Michael Martin (philosopher): Wikis


Note: Many of our articles have direct quotes from sources you can cite, within the Wikipedia article! This article doesn't yet, but we're working on it! See more info or our list of citable articles.


From Wikipedia, the free encyclopedia

Michael Martin
Full name Michael Martin
Born February 3, 1932(1932-02-03)
Era 21st-century philosophy
Region Western Philosophy
School Analytic philosophy
Main interests Philosophy of the Social Sciences, Philosophy of Law, Philosophy of Religion
Notable ideas Weak atheism

Michael L. Martin (born 3 February 1932) is an analytic philosopher and professor emeritus at Boston University.[1] He completed his Ph.D. from Harvard University.

Martin has concerned himself largely with philosophy of religion, though the philosophies of science, law, and sport have not escaped his attention. On the former, Martin has published a number of books and articles defending atheism and various arguments against the existence of God in exhaustive detail (among them, the Transcendental argument for the non-existence of God). Martin, in his Atheism: a Philosophical Justification, cites a general absence of an atheistic response to contemporary work in philosophy of religion, and accepts the responsibility of a rigorous defense of nonbelief as, jestingly, his "cross to bear:"

The aim of this book is not to make atheism a popular belief or even to overcome its invisibility. My object is not utopian. It is merely to provide good reasons for being an atheist. … My object is to show that atheism is a rational position and that belief in God is not. I am quite aware that atheistic beliefs are not always based on reason. My claim is that they should be. — Atheism: A Philosophical Justification, 24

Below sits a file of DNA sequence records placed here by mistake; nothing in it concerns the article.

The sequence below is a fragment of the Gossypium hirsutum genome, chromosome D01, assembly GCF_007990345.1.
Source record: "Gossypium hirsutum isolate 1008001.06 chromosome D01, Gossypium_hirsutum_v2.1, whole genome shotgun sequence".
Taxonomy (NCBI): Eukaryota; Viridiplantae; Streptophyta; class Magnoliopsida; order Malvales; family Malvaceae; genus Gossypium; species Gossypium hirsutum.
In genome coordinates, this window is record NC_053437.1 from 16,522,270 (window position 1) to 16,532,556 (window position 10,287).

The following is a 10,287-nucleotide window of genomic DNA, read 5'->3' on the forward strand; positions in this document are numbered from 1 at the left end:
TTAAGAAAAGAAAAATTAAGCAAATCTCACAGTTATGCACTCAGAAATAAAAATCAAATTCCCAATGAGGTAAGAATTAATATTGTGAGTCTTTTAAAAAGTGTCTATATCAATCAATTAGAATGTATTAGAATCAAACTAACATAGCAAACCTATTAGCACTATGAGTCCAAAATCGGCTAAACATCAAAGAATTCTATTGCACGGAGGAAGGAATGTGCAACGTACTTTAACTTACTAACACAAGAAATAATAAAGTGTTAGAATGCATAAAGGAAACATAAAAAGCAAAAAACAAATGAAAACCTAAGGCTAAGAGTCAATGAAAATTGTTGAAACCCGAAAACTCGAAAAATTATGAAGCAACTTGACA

Martin is a pluralist naturalist, as opposed to a physicalistic naturalist. He believes in non-physical abstract objects, as to explain the Principles of Logic and objective morality.[2]

Martin serves on the academic advisory board of the Secular Student Alliance [3] and the editorial board of Philo.[4]


Published books

  • Probability, Confirmation and Simplicity (New York: Odyssey Press, 1966) with M. Foster
  • Concepts of Science Education: A Philosophical Analysis (Chicago: Scott-Foresman, 1972) ISBN 0-8191-4479-7
  • Social Science and Philosophical Analysis: Essays on The Philosophy of The Social Sciences (Washington, D.C.: University Press of America, 1978)
  • The Legal Philosophy of H.L.A. Hart: A Critical Appraisal (Philadelphia: Temple University Press, 1987) ISBN 0-87722-471-4
  • Atheism: A Philosophical Justification (Philadelphia: Temple University Press, 1989, republished 1992) ISBN 0-87722-943-0
  • The Case Against Christianity (Philadelphia: Temple University Press, 1991) ISBN 1-56639-081-8
  • Readings in the Philosophy of Social Science (Cambridge: The MIT Press, 1994) with L. McIntyre; ISBN 0-262-13296-6
  • The Big Domino in The Sky and Other Atheistic Tales (Buffalo: Prometheus Books, 1996) ISBN 1-57392-111-4
  • Legal Realism: American and Scandinavian (New York: Peter Lang, 1997) ISBN 0-8204-3462-9
  • Atheism, Morality, and Meaning (Amherst, NY: Prometheus, 2002) ISBN 1-57392-987-5
  • The Impossibility of God (Amherst, NY: Prometheus, 2003) with R. Monnier; ISBN 1-59102-120-0
  • The Improbability of God (Amherst, NY: Prometheus, 2006) with R. Monnier; ISBN 1-59102-381-5

See also


  1. ^ "Michael Martin". Boston University. http://www.bu.edu/philo/faculty/martin.html. Retrieved 2007-05-25. 
    "Michael Martin". Secular Web Kiosk and Bookstore. http://www.secweb.org/index.aspx?action=viewAuthor&id=38. Retrieved 2007-05-25. 
  2. ^ December 1997 Feedback
  3. ^ Academic Advisory Board List | Secular Student Alliance
  4. ^ http://www.philoonline.org/about.htm

External links

Got something to say? Make a comment.
Your name
Your email address